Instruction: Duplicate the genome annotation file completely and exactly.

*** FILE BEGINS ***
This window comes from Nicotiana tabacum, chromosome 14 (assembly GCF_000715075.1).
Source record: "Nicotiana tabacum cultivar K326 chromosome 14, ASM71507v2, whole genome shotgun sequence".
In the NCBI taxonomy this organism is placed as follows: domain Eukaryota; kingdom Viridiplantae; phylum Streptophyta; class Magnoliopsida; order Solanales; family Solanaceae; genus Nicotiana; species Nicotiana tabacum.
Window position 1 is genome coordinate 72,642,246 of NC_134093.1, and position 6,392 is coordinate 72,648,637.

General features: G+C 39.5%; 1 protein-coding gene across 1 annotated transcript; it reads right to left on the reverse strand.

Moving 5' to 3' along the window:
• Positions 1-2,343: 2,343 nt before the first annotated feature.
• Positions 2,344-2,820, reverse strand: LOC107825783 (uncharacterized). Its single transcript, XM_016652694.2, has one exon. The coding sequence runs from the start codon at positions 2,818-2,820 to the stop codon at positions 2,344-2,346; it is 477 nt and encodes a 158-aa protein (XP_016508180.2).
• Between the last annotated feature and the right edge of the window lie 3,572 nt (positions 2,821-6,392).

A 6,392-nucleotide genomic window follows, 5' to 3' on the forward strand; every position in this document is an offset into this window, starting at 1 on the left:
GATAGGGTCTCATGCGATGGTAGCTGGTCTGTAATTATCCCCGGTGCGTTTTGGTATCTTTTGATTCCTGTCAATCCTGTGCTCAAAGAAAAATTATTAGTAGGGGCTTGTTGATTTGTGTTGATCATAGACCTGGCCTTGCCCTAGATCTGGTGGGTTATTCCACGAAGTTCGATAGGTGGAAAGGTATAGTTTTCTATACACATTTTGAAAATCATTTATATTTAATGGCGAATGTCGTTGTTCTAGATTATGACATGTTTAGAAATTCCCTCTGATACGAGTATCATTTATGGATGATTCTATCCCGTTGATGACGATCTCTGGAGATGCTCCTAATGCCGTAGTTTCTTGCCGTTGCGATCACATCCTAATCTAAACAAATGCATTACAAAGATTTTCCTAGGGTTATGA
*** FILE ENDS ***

This window comes from Nicotiana tabacum, chromosome 14 (assembly GCF_000715075.1).
Source record: "Nicotiana tabacum cultivar K326 chromosome 14, ASM71507v2, whole genome shotgun sequence".
In the NCBI taxonomy this organism is placed as follows: domain Eukaryota; kingdom Viridiplantae; phylum Streptophyta; class Magnoliopsida; order Solanales; family Solanaceae; genus Nicotiana; species Nicotiana tabacum.
Window position 1 is genome coordinate 72,642,246 of NC_134093.1, and position 6,392 is coordinate 72,648,637.

General features: G+C 39.5%; 1 protein-coding gene across 1 annotated transcript; it reads right to left on the reverse strand.

Moving 5' to 3' along the window:
• Positions 1-2,343: 2,343 nt before the first annotated feature.
• Positions 2,344-2,820, reverse strand: LOC107825783 (uncharacterized). Its single transcript, XM_016652694.2, has one exon. The coding sequence runs from the start codon at positions 2,818-2,820 to the stop codon at positions 2,344-2,346; it is 477 nt and encodes a 158-aa protein (XP_016508180.2).
• Between the last annotated feature and the right edge of the window lie 3,572 nt (positions 2,821-6,392).

A 6,392-nucleotide genomic window follows, 5' to 3' on the forward strand; every position in this document is an offset into this window, starting at 1 on the left:
GATAGGGTCTCATGCGATGGTAGCTGGTCTGTAATTATCCCCGGTGCGTTTTGGTATCTTTTGATTCCTGTCAATCCTGTGCTCAAAGAAAAATTATTAGTAGGGGCTTGTTGATTTGTGTTGATCATAGACCTGGCCTTGCCCTAGATCTGGTGGGTTATTCCACGAAGTTCGATAGGTGGAAAGGTATAGTTTTCTATACACATTTTGAAAATCATTTATATTTAATGGCGAATGTCGTTGTTCTAGATTATGACATGTTTAGAAATTCCCTCTGATACGAGTATCATTTATGGATGATTCTATCCCGTTGATGACGATCTCTGGAGATGCTCCTAATGCCGTAGTTTCTTGCCGTTGCGATCACATCCTAATCTAAACAAATGCATTACAAAGATTTTCCTAGGGTTATGA